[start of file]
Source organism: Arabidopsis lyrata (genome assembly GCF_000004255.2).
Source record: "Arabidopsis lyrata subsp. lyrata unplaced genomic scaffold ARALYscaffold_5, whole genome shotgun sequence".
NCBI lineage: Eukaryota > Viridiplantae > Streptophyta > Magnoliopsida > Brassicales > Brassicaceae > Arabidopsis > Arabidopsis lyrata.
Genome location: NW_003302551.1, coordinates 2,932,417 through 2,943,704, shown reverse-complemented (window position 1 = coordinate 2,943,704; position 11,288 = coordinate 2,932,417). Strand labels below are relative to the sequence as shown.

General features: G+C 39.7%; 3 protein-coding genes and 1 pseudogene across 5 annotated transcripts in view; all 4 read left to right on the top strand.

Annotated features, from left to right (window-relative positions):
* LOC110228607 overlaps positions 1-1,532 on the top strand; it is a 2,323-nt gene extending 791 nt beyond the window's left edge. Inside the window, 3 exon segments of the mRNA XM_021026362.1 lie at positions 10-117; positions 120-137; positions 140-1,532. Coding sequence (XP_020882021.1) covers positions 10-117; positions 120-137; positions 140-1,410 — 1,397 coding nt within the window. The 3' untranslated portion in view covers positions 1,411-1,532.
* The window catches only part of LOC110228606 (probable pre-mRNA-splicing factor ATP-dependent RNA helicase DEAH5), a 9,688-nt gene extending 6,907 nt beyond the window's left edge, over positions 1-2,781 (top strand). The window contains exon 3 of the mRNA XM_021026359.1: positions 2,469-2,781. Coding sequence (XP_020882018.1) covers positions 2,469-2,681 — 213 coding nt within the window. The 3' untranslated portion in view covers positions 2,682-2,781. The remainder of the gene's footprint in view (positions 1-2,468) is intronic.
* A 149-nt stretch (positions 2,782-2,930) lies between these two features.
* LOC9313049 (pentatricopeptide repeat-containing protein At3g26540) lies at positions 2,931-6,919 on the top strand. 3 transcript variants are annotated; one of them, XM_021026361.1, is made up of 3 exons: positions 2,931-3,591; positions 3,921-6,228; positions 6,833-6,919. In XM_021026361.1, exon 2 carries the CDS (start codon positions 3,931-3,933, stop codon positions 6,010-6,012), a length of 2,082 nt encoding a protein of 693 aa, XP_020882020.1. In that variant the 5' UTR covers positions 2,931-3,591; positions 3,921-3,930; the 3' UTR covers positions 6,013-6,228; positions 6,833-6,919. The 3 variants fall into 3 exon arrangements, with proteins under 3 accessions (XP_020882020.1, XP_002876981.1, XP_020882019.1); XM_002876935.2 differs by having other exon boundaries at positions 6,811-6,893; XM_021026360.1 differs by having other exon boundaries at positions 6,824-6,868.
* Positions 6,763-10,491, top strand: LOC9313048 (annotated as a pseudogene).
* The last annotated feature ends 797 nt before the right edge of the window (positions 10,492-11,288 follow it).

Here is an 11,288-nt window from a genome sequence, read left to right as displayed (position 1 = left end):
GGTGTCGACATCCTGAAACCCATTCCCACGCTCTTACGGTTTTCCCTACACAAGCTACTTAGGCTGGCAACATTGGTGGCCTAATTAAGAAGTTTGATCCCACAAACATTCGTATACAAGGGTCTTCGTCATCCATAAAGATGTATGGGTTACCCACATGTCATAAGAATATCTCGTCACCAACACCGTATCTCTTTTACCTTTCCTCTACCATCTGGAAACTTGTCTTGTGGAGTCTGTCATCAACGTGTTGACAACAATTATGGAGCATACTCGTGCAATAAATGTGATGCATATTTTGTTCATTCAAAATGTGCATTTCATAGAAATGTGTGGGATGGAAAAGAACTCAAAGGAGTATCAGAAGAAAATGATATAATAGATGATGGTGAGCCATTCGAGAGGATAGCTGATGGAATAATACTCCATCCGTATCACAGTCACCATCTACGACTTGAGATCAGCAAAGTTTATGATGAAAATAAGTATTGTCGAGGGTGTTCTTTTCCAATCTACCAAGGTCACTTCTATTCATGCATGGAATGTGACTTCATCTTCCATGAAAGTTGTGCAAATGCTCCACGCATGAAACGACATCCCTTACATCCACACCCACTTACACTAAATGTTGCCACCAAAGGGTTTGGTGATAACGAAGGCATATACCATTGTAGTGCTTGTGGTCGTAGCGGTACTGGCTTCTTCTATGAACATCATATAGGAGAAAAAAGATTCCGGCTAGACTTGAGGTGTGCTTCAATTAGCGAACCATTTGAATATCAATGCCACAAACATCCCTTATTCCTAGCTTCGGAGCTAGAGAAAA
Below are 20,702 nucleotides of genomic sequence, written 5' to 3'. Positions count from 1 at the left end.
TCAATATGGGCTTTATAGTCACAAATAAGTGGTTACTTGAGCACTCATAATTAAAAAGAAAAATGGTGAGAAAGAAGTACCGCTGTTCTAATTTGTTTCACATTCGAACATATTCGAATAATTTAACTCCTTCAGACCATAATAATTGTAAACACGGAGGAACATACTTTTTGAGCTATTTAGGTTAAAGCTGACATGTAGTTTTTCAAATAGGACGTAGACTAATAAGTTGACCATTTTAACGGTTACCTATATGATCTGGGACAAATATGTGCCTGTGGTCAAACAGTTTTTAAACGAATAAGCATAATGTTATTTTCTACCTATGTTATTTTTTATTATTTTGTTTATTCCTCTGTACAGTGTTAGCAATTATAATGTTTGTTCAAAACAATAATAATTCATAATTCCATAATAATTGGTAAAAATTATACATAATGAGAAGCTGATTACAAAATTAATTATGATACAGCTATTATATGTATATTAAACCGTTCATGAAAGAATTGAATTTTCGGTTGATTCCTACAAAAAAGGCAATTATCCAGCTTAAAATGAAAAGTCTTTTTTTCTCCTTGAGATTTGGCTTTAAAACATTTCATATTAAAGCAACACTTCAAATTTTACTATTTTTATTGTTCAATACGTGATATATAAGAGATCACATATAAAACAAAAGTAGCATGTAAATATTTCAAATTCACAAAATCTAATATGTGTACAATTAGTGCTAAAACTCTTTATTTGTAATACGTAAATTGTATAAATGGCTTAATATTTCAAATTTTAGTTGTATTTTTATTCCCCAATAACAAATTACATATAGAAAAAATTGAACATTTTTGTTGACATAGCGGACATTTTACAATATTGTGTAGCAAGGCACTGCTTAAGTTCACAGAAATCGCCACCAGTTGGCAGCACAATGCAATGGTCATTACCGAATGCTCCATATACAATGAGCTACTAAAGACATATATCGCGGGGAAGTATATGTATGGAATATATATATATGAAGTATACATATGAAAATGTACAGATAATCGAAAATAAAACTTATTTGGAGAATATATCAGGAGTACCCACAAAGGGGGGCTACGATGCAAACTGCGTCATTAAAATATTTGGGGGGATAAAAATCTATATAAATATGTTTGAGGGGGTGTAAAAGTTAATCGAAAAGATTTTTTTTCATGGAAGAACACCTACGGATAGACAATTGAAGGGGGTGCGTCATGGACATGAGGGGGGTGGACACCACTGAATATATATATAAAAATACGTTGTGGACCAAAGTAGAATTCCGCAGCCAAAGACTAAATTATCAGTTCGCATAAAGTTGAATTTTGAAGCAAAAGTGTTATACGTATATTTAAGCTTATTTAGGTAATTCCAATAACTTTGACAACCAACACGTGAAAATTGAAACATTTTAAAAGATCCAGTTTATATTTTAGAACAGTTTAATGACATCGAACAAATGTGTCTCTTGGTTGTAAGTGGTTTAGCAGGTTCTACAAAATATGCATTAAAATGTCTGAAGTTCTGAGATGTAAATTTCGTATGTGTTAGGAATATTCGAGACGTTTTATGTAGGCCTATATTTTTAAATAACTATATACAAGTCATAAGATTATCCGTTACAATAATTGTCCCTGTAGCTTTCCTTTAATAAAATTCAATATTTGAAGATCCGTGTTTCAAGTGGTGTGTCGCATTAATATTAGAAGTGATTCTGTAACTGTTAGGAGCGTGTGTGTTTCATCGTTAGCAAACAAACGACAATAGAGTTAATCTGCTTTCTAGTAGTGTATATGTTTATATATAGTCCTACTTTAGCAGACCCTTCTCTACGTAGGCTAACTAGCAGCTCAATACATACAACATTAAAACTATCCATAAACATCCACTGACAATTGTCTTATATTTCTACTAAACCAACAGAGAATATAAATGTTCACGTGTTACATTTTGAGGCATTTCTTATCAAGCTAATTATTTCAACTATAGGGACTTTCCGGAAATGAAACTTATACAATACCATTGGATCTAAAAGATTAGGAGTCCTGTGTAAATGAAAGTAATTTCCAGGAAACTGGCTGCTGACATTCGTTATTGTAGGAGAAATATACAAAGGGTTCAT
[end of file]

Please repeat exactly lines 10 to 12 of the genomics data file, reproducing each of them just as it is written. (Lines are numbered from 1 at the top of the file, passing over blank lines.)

* LOC9313049 (pentatricopeptide repeat-containing protein At3g26540) lies at positions 2,931-6,919 on the top strand. 3 transcript variants are annotated; one of them, XM_021026361.1, is made up of 3 exons: positions 2,931-3,591; positions 3,921-6,228; positions 6,833-6,919. In XM_021026361.1, exon 2 carries the CDS (start codon positions 3,931-3,933, stop codon positions 6,010-6,012), a length of 2,082 nt encoding a protein of 693 aa, XP_020882020.1. In that variant the 5' UTR covers positions 2,931-3,591; positions 3,921-3,930; the 3' UTR covers positions 6,013-6,228; positions 6,833-6,919. The 3 variants fall into 3 exon arrangements, with proteins under 3 accessions (XP_020882020.1, XP_002876981.1, XP_020882019.1); XM_002876935.2 differs by having other exon boundaries at positions 6,811-6,893; XM_021026360.1 differs by having other exon boundaries at positions 6,824-6,868.
* Positions 6,763-10,491, top strand: LOC9313048 (annotated as a pseudogene).
* The last annotated feature ends 797 nt before the right edge of the window (positions 10,492-11,288 follow it).